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ORIGINAL ARTICLE
Year : 2019  |  Volume : 22  |  Issue : 8  |  Page : 1099-1108

The prognostic significance of the risk scores at upper gastrointestinal bleeding


1 Emergency Medicine Clinic, Adana City Hospital, Adana, Turkey
2 Emergency Medicine Department, Mersin University Medical Faculty, Mersin, Turkey
3 Gastroenterology Department, Mersin University Medical Faculty, Mersin, Turkey
4 Biostatistics and Medical Informatics Department, Mersin University Medical Faculty, Mersin, Turkey
5 Emergency Service, Adana Seyhan State Hospital, Adana, Turkey
6 Emergency Service, Izmir Tire State Hospital, İzmir, Turkey

Correspondence Address:
Dr. S B Babus
Emergency Medicine Department, Mersin University Medical Faculty, Mersin
Turkey
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Source of Support: None, Conflict of Interest: None


DOI: 10.4103/njcp.njcp_193_18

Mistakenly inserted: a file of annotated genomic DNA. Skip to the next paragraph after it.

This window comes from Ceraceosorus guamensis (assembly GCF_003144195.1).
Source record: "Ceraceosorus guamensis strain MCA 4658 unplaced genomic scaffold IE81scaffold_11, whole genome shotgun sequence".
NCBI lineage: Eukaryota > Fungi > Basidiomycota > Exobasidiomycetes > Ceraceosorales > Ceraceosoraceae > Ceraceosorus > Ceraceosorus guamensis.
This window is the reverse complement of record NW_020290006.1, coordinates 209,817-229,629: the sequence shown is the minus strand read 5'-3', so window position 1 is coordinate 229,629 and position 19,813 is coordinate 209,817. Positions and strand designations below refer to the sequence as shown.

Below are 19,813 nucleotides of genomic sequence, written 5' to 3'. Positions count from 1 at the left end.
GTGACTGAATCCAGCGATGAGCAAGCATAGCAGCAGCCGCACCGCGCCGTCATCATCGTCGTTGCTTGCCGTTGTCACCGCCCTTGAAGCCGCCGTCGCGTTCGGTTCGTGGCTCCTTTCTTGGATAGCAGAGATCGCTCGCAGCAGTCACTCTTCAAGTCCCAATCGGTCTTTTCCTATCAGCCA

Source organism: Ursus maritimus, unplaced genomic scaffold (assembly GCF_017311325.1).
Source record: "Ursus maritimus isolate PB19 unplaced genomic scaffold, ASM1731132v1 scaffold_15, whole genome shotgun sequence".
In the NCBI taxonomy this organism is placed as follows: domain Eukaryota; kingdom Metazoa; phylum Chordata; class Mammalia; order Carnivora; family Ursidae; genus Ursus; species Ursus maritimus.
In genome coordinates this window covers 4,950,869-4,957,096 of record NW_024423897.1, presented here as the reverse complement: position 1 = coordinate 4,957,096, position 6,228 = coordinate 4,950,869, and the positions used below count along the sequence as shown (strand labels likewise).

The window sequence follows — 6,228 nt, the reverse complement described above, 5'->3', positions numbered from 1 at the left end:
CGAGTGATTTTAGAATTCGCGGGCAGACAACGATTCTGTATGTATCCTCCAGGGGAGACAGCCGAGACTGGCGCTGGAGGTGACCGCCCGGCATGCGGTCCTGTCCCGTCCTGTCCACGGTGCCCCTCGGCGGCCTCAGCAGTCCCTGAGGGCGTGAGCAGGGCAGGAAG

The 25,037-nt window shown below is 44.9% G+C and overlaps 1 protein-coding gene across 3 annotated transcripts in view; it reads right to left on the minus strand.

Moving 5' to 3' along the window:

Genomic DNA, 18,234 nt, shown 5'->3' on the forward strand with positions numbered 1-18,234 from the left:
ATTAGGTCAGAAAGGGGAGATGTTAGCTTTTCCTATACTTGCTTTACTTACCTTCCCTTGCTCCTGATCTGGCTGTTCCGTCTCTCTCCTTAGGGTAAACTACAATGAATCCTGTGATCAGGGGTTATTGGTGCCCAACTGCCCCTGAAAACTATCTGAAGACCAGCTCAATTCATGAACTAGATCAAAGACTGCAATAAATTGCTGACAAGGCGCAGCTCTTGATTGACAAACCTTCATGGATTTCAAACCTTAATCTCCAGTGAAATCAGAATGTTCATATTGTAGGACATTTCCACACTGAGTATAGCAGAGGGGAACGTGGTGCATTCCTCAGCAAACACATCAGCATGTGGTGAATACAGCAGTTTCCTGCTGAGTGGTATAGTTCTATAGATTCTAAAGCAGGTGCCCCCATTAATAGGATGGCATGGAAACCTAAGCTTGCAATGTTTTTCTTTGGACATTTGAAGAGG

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Background: Upper gastrointestinal system (GIS) bleeding is one of the most common causes of mortality and morbidity. The predictive values of pre-endoscopic Rockall score (PERS), full Rockall score (FRS), Glasgow-Blatchford score (GBS), pre-endoscopic Baylor score (PEBS), and full Baylor score (FBS) to predict bleeding at follow-up, endoscopic therapy, blood transfusion requirement, and death are investigated in our study. Methods: This study was retrospectively conducted in patients admitted to emergency department with upper GIS bleeding. Demographic and clinical characteristics of the patients were recorded. The relationships of the aforementioned scores with in-hospital termination, bleeding at follow-up, endoscopic therapy, blood transfusion requirement, and death were explored. Results: The study included a total of 420 subjects, of which 269 (64%) were men. All scoring systems were able to predict transfusion need and GBS was superior to other scores (P < 0.0001). In terms of endoscopic treatment, it was determined that only PERS, FRS, and FBS were statistically significant in predicting ability and PERS >3, FRS >5 and FBS >10 patients needed endoscopic treatment. All scoring systems were able to predict rebleeding. In comparison of two groups for rebleeding, it was found that PEBS was better able to predict bleeding during follow-up than both FRS and FBS, and PERS was better able to predict bleeding during follow-up than both FRS and FBS. All scoring systems were able to predict mortality. FRS and PERS scores had a greater discriminatory power for predicting death than the rest of the scores (P < 0.001). Conclusion: All scoring systems were effective for predicting need for blood transfusion, rebleeding, and death. GBS had more predictive power for transfusion need, PERS and PEBS for rebleeding, and FRS for mortality. PERS, FRS, and FBS were found to be effective in predicting endoscopic treatment.


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